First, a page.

On Friday night, the U.S. Supreme Court rejected Texas’s lawsuit challenging the results of the presidential election in Georgia, Michigan, Wisconsin, and Pennsylvania.
Texas filed its lawsuit directly in the Supreme Court rather than in a lower court, first relying on a constitutional provision giving the Supreme Court “original jurisdiction” over controversies between the states. Most Supreme Court Justices don’t take the position that they have to hear all cases where the Court has original jurisdiction.
Texas argued that government officials in the above four states “presented the pandemic as the justification for ignoring state laws regarding absentee and mail-in voting.” According to Texas, these states violated the U.S. Constitution by allowing “nonlegislative entities” to change voting rules “inconsistent with relevant state laws” “without any consent by the state legislatures.”
Texas claimed the U.S. Supreme Court had to hear its case because “it is the only court that can hear this action quickly enough to render relief sufficient to avoid constitutionally tainted votes in the Electoral College,” which is voting today.
All four states Texas sued asked the Supreme Court to not hear this case for multiple reasons including that Texas lacked standing to argue that they hadn’t followed their own laws. As Michigan argued: “It is difficult to conceive of a greater intrusion upon Michigan’s sovereignty than to have another state hale it before this Court to answer whether Michigan has followed its own laws in its own elections where its own courts have found no violation.”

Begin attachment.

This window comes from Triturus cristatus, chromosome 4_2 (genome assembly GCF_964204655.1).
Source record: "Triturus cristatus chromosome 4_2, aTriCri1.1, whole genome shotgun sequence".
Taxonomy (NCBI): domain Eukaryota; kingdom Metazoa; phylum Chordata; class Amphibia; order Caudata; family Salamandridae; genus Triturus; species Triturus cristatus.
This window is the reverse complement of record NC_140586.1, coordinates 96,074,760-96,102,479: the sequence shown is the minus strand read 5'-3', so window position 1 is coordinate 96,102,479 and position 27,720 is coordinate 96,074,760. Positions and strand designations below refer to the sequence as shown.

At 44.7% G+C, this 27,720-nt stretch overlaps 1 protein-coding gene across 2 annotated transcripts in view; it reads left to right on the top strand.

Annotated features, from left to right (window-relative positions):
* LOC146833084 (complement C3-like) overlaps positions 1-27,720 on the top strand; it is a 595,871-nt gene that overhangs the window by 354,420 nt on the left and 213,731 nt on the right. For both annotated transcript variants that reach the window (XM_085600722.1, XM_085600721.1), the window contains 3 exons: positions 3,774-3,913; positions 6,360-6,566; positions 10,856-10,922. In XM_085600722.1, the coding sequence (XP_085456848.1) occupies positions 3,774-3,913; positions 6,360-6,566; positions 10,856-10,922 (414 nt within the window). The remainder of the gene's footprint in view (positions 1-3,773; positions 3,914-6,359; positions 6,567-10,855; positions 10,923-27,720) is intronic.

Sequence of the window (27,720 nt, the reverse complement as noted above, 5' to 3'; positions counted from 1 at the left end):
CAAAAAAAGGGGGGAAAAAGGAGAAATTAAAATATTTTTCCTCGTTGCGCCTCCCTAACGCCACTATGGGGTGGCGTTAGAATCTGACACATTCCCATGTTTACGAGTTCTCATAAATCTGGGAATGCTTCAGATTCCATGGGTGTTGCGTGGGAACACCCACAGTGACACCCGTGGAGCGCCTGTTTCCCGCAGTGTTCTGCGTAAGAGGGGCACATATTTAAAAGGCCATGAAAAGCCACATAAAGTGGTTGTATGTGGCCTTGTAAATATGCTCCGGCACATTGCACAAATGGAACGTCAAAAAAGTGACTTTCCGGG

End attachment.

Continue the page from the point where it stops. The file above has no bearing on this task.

The U.S. Supreme Court issued a brief unsigned statement declining to allow Texas’s lawsuit to proceed without commenting on the merits of the case. It noting that Texas lacked standing to bring this case because it “has not demonstrated a judicially cognizable interest in the manner in which another state conducts its elections.”
Justices Alito and Thomas issued a brief statement indicating they believed the Court lacks the discretion “to deny the filing of a bill of complaint in a case that falls within our original jurisdiction.” Nevertheless, they stated that while they would allow the lawsuit to continue, they “would not grant other relief,” and they “express[ed] no view on any other issue.” Recently both of these Justices have opined that the Supreme Court must hear cases “within our original jurisdiction that arise between two or more states.”